Authentication API Cookies

The Auth0 Authentication API uses a set of HTTP cookies to enable Single Sign-On (SSO), Multi-factor Authentication, and Attack Protection capabilities. The following is a non-exhaustive list of cookies that the Authentication API relies on and a description of their respective purpose:

Cookie Feature Purpose
auth0 Single Sign On Used to implement the Auth0 Session Layer.
auth0_compat Single Sign On Fallback cookie for Single Sign On on browsers that don’t support the sameSite=None attribute.
auth0-mf Multi-factor Authentication Used to establish the trust level for a given device.
auth0-mf_compat Multi-factor Authentication Fallback cookie for Multi-factor Authentication on browsers that don’t support the sameSite=None attribute.
did Attack Protection Device identification for the purposes of Attack Protection.
did_compat Anomaly Detection Fallback cookie for Anomaly Detection on browsers that don’t support the sameSite=None attribute.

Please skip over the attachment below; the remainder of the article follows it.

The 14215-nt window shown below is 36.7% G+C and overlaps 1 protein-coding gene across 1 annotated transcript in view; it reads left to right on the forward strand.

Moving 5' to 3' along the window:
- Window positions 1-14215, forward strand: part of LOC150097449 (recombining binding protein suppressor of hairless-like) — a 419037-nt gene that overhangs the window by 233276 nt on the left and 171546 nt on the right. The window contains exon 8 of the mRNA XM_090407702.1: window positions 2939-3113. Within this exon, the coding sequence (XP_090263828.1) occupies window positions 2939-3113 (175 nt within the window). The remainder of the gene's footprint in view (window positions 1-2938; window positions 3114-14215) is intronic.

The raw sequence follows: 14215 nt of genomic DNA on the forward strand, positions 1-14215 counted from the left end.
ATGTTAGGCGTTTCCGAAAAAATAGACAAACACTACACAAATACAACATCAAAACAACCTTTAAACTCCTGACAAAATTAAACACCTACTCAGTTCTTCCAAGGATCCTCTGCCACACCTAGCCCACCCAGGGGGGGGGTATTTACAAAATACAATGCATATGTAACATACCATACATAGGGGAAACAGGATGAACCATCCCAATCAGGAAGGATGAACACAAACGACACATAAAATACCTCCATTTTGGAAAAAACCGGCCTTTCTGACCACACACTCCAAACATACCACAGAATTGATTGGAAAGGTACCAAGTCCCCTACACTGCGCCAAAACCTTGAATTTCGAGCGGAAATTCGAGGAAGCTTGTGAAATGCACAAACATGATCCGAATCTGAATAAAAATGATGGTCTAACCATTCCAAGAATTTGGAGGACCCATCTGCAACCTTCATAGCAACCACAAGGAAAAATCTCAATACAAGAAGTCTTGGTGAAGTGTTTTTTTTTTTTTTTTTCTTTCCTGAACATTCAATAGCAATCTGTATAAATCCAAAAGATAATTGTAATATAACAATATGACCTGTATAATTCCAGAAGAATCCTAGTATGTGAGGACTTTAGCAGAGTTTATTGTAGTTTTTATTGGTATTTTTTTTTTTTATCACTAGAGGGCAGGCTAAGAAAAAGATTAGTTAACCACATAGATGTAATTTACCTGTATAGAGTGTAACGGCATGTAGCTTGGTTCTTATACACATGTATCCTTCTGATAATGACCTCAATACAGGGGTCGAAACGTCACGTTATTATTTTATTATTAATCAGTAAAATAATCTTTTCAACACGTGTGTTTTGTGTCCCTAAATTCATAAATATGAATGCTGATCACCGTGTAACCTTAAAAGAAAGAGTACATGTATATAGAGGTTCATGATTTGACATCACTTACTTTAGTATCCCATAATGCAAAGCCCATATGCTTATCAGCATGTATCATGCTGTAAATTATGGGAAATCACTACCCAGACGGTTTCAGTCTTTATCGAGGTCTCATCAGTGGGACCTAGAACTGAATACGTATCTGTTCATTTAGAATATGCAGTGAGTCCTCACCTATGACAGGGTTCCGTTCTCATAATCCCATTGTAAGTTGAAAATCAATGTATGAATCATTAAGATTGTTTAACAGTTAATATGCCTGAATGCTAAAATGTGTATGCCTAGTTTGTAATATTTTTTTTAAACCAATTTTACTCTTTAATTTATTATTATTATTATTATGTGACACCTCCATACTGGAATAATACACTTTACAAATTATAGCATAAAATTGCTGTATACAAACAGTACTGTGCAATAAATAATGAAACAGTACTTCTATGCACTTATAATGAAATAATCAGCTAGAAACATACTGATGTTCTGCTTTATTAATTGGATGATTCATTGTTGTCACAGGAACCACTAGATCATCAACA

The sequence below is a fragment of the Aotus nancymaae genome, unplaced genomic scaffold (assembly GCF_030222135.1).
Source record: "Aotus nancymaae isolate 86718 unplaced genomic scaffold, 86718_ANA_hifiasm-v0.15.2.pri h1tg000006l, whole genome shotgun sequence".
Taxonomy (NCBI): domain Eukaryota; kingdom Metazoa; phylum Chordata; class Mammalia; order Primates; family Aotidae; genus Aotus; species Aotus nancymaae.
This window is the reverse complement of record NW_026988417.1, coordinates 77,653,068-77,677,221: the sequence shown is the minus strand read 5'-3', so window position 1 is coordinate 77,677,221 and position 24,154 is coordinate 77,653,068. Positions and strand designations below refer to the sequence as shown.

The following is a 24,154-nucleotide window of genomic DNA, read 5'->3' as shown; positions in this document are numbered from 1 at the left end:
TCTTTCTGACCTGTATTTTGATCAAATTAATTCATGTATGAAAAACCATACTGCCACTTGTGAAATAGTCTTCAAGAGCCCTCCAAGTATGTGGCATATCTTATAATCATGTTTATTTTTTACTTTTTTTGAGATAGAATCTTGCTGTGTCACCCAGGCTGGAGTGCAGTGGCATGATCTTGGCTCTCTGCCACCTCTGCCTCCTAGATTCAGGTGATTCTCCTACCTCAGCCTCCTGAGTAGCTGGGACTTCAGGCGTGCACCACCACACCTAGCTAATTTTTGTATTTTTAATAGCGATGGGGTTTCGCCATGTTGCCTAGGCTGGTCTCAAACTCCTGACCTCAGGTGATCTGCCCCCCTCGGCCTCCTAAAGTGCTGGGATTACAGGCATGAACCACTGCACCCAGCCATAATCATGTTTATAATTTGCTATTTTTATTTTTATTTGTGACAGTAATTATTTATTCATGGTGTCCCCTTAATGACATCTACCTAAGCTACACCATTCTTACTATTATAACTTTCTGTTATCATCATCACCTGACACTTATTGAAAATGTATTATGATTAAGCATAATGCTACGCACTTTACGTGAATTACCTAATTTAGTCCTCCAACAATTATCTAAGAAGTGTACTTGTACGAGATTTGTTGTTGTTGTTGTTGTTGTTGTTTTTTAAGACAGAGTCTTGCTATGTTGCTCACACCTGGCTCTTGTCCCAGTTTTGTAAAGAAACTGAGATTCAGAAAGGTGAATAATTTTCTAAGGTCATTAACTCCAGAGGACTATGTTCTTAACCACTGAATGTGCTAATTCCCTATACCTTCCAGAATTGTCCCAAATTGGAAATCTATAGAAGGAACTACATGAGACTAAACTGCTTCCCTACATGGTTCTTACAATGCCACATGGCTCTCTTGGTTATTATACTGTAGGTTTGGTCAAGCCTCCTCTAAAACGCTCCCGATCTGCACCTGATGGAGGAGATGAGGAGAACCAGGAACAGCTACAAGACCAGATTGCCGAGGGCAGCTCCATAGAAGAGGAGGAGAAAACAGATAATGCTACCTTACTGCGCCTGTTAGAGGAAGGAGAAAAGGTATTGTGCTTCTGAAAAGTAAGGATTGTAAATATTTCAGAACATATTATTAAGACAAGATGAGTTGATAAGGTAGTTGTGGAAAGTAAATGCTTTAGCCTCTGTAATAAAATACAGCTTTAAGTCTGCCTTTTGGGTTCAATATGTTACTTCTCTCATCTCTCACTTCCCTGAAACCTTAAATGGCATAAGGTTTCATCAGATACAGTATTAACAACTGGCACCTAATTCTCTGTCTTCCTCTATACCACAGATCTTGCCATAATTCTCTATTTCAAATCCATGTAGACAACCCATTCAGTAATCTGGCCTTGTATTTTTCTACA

Auth0 does not support scenarios in which the noted Authentication cookies are modified in any way, including the addition, modification, or removal of cookie attributes, whether through non-standard browsers, browser add-ons, or HTTP proxies.

Cookies and custom domains

When using Custom Domains, the Authentication API cookies are sent to your custom domain, such as, where is a domain that you control. However, other web applications hosted under your domain, such as App1, may send cookies to instead of, and these cookies will be sent along with requests to the Auth0 Authentication API, which is undesirable both from a privacy and performance point of view.

To safeguard our platform and because these cookies may grow to a considerable size, Auth0 may reject requests carrying excessively large (multiple kilobytes) headers. Applications should be architected such that excessively large cookies are not sent to the Auth0 Authentication API.

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